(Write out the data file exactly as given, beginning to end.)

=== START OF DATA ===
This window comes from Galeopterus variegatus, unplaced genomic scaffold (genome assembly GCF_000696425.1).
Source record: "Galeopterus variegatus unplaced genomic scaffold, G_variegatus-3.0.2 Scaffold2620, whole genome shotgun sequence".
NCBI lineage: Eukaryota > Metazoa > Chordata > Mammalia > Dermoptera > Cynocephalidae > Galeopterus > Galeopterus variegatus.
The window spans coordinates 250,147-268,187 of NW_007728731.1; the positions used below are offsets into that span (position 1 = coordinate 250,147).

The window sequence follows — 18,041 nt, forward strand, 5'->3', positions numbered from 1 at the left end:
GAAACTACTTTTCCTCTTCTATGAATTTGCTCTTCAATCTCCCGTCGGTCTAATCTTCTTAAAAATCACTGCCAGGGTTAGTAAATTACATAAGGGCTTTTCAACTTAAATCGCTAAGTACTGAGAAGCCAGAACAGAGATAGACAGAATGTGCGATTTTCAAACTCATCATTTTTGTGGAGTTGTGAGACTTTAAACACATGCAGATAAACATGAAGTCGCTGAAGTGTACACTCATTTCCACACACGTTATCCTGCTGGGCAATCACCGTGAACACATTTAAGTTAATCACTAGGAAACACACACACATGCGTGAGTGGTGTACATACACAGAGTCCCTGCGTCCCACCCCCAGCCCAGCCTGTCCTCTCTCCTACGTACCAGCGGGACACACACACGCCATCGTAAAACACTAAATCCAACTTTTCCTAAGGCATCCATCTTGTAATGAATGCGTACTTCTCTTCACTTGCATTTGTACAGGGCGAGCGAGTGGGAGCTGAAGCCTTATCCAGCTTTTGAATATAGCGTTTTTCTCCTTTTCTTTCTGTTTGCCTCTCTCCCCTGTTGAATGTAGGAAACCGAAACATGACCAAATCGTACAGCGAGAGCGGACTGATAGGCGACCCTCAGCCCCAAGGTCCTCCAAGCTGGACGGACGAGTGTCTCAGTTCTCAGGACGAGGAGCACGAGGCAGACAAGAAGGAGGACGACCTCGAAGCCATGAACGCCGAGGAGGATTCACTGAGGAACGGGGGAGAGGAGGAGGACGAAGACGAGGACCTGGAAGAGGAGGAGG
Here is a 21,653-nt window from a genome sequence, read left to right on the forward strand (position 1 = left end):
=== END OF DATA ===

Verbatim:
This window comes from Galeopterus variegatus, unplaced genomic scaffold (genome assembly GCF_000696425.1).
Source record: "Galeopterus variegatus unplaced genomic scaffold, G_variegatus-3.0.2 Scaffold2620, whole genome shotgun sequence".
NCBI lineage: Eukaryota > Metazoa > Chordata > Mammalia > Dermoptera > Cynocephalidae > Galeopterus > Galeopterus variegatus.
The window spans coordinates 250,147-268,187 of NW_007728731.1; the positions used below are offsets into that span (position 1 = coordinate 250,147).

The window sequence follows — 18,041 nt, forward strand, 5'->3', positions numbered from 1 at the left end:
GAAACTACTTTTCCTCTTCTATGAATTTGCTCTTCAATCTCCCGTCGGTCTAATCTTCTTAAAAATCACTGCCAGGGTTAGTAAATTACATAAGGGCTTTTCAACTTAAATCGCTAAGTACTGAGAAGCCAGAACAGAGATAGACAGAATGTGCGATTTTCAAACTCATCATTTTTGTGGAGTTGTGAGACTTTAAACACATGCAGATAAACATGAAGTCGCTGAAGTGTACACTCATTTCCACACACGTTATCCTGCTGGGCAATCACCGTGAACACATTTAAGTTAATCACTAGGAAACACACACACATGCGTGAGTGGTGTACATACACAGAGTCCCTGCGTCCCACCCCCAGCCCAGCCTGTCCTCTCTCCTACGTACCAGCGGGACACACACACGCCATCGTAAAACACTAAATCCAACTTTTCCTAAGGCATCCATCTTGTAATGAATGCGTACTTCTCTTCACTTGCATTTGTACAGGGCGAGCGAGTGGGAGCTGAAGCCTTATCCAGCTTTTGAATATAGCGTTTTTCTCCTTTTCTTTCTGTTTGCCTCTCTCCCCTGTTGAATGTAGGAAACCGAAACATGACCAAATCGTACAGCGAGAGCGGACTGATAGGCGACCCTCAGCCCCAAGGTCCTCCAAGCTGGACGGACGAGTGTCTCAGTTCTCAGGACGAGGAGCACGAGGCAGACAAGAAGGAGGACGACCTCGAAGCCATGAACGCCGAGGAGGATTCACTGAGGAACGGGGGAGAGGAGGAGGACGAAGACGAGGACCTGGAAGAGGAGGAGG
Here is a 21,653-nt window from a genome sequence, read left to right on the forward strand (position 1 = left end):